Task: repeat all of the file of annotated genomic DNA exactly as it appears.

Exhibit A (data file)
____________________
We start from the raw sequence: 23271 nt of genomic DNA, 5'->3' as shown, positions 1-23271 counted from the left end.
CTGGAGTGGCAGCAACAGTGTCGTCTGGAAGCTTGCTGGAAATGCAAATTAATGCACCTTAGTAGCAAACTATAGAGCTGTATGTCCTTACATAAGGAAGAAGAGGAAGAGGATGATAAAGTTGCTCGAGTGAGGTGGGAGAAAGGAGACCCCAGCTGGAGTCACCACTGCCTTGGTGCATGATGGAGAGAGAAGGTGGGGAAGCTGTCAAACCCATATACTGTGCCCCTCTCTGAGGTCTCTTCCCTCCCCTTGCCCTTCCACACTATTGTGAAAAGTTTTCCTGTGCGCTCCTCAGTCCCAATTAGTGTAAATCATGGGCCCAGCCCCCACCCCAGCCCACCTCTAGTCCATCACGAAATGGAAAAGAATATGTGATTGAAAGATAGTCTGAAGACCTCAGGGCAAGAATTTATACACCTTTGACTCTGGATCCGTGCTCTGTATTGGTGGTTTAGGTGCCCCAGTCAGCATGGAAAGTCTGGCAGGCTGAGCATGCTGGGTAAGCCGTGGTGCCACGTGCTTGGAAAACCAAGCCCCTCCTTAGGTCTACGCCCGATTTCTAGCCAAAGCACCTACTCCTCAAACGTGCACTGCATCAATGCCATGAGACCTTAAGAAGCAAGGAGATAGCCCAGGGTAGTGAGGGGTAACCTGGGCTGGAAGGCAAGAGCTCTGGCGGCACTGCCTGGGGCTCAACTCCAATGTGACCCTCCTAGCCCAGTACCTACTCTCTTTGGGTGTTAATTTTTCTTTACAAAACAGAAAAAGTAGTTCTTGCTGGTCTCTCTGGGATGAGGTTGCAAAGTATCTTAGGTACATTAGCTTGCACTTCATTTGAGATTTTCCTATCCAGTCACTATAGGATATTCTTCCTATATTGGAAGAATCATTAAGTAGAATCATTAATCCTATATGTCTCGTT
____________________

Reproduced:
We start from the raw sequence: 23271 nt of genomic DNA, 5'->3' as shown, positions 1-23271 counted from the left end.
CTGGAGTGGCAGCAACAGTGTCGTCTGGAAGCTTGCTGGAAATGCAAATTAATGCACCTTAGTAGCAAACTATAGAGCTGTATGTCCTTACATAAGGAAGAAGAGGAAGAGGATGATAAAGTTGCTCGAGTGAGGTGGGAGAAAGGAGACCCCAGCTGGAGTCACCACTGCCTTGGTGCATGATGGAGAGAGAAGGTGGGGAAGCTGTCAAACCCATATACTGTGCCCCTCTCTGAGGTCTCTTCCCTCCCCTTGCCCTTCCACACTATTGTGAAAAGTTTTCCTGTGCGCTCCTCAGTCCCAATTAGTGTAAATCATGGGCCCAGCCCCCACCCCAGCCCACCTCTAGTCCATCACGAAATGGAAAAGAATATGTGATTGAAAGATAGTCTGAAGACCTCAGGGCAAGAATTTATACACCTTTGACTCTGGATCCGTGCTCTGTATTGGTGGTTTAGGTGCCCCAGTCAGCATGGAAAGTCTGGCAGGCTGAGCATGCTGGGTAAGCCGTGGTGCCACGTGCTTGGAAAACCAAGCCCCTCCTTAGGTCTACGCCCGATTTCTAGCCAAAGCACCTACTCCTCAAACGTGCACTGCATCAATGCCATGAGACCTTAAGAAGCAAGGAGATAGCCCAGGGTAGTGAGGGGTAACCTGGGCTGGAAGGCAAGAGCTCTGGCGGCACTGCCTGGGGCTCAACTCCAATGTGACCCTCCTAGCCCAGTACCTACTCTCTTTGGGTGTTAATTTTTCTTTACAAAACAGAAAAAGTAGTTCTTGCTGGTCTCTCTGGGATGAGGTTGCAAAGTATCTTAGGTACATTAGCTTGCACTTCATTTGAGATTTTCCTATCCAGTCACTATAGGATATTCTTCCTATATTGGAAGAATCATTAAGTAGAATCATTAATCCTATATGTCTCGTT